children-learning-888892_640A recent survey revealed that British holidaymakers spend more time sorting out their digital entertainment for a trip than they do on packing the rest of their suitcase. internet-1026472_640

Many of us check work emails and messages whilst away on holiday, too.

By contrast, an Ofcom report out last month about our obsession with being online found that more than a third of UK internet users felt the need to take a “digital detox” in the last year – ranging from just a few hours offline to taking an entirely web-free holiday.

In the Ofcom survey almost half of the people said they felt lost when they couldn’t access the web and a third said they found it difficult to disconnect.

Having some of our favourite games, music, books, films and TV programmes on hand would appear to be an essential part of how we relax nowadays – both at home and away.

I can’t help wondering if we have become over-anxious about the possibility of finding ourselves with nothing to do, to watch or listen to – nothing to occupy our minds, in other words – and whether we’re losing our ability to tolerate being at a loose end, allow our minds to ‘freewheel’, or just feel bored.

On the work front, do we really think it can’t carry on without us for a while – or are we afraid that it can?

What does it mean, now, to ‘unplug’ – to be, to feel ‘out of touch’? What are our expectations for response times? I understand the need for quick turnarounds in business – but what about our friends and family? Do they really expect (or need) an immediate response to everything? Isn’t it one of the key advantages of sending someone a message, text or email that we can send it when it occurs to us – and they can reply when it best suits them?

Do you have a notification sound on your phone, tablet or PC that tells you when you get a message? Do you always look at it straight away? Does this distract you from whatever else you might have been doing? Does it ever annoy the person or people you are with?

There are distinct advantages to making good use of technology – I find it helps me enormously in undertaking research on all sorts of things, organising my finances, my ‘to do’ list, my diary and my contacts. I use it to deliver training and to communicate more regularly and effectively with friends, family, colleagues and clients.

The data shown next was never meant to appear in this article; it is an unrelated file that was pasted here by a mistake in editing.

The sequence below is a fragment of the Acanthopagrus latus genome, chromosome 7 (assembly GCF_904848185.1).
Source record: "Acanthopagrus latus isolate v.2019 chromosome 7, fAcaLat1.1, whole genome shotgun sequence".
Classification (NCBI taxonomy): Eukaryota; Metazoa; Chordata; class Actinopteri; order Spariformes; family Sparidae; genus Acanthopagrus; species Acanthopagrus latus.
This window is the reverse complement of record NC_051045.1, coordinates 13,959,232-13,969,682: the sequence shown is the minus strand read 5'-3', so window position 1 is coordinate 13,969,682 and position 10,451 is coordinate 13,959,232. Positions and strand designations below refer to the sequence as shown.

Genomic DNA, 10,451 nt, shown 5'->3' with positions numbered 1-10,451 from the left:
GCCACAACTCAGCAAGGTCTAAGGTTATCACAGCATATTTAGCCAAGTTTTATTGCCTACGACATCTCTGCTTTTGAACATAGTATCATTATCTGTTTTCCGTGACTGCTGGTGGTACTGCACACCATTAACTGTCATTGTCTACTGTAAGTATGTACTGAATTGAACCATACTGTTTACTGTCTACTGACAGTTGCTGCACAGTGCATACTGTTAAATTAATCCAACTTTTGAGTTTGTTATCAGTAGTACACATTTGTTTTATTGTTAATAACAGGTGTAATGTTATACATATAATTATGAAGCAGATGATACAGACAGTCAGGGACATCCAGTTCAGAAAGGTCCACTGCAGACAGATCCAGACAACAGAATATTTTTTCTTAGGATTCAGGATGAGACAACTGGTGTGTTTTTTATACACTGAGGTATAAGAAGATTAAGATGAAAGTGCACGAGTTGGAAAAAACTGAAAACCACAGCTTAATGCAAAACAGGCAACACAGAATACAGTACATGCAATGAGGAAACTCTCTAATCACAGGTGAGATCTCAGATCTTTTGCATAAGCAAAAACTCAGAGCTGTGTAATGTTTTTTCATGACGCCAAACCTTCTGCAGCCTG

I enjoy an evening ‘binge-watching’ a few episodes of my favourite TV programmes and I’ve created music playlists for different moods and activities.

internet-1028794_640Technology is also at the heart of how I’ve expanded my business activities to provide 1:1 coaching and counselling via video, chat and email as well as face to face and by phone.

How we make use of technology can change our behaviour for better or worse – and, perhaps, change our brains, too. Next time you use your satnav you might like to reflect on an article in The Guardian recently by Greg Milner: ‘Death by GPS: are satnavs changing our brains?’:

Tragedies have occurred when people follow instructions that take them down unsuitable or abandoned roads, into lakes, off cliffs or into deserts. Milner refers to the work undertaken in 1948 by the Berkley psychology professor Edward Tolman: ‘Cognitive Maps in Rats and Men’ where he studied the way rats find their way around mazes. He came to the conclusion that the rats formed a “cognitive map”, a mental representation of their environment, to guide them and that the mental process that we humans use to navigate and orient ourselves in the physical world, may well be similar.

Milner also mentions a British study in 2006 of London taxi drivers who had to learn and recall 25,000 city streets plus landmarks and points of interest in order to get their licence. Their brains contained more grey matter in the region of the hippocampus (responsible for complex spatial representation) than the brains of London bus drivers. Brain scans of retired taxi drivers also suggested that this might decrease when the ability is no longer required – ‘use it or lose it’, in other words.

There might be some skills you wouldn’t mind losing. Opinion seems very divided, for example, as to the effect of spellcheck – does it matter if we can’t spell a word when our PC, tablet or phone checks it and corrects it for us? How much do we actually write now? Do we type pretty much everything? This year schools in Finland have followed the lead of many US states in teaching keyboard skills rather than handwriting.

Does it matter if we can’t do mental arithmetic when most of us have calculators – including the ones on our phones? But do we have a ‘ballpark’ sense of whether the answer the calculator gives us is correct, or whether we might have pushed a wrong button?

And what happens in a power cut or if we run out of battery – does life just stop until it’s restored?

I find it useful to reflect, every now and then, on how I’m using my own technology – being mindful of what I’m doing and why:

  • What’s working for me, and what against?
  • Is there anything I’m struggling to keep up with? Do I need it?
  • What enhances and enriches my life – and what doesn’t?
  • How much time am I wasting ‘playing’ with it?
  • Am I using it to do anything I can do just as well myself?
  • Or is it faster? If so, is speed important?
  • If I don’t use my own skills and I end up losing them, will I miss being able to do any of these things for myself?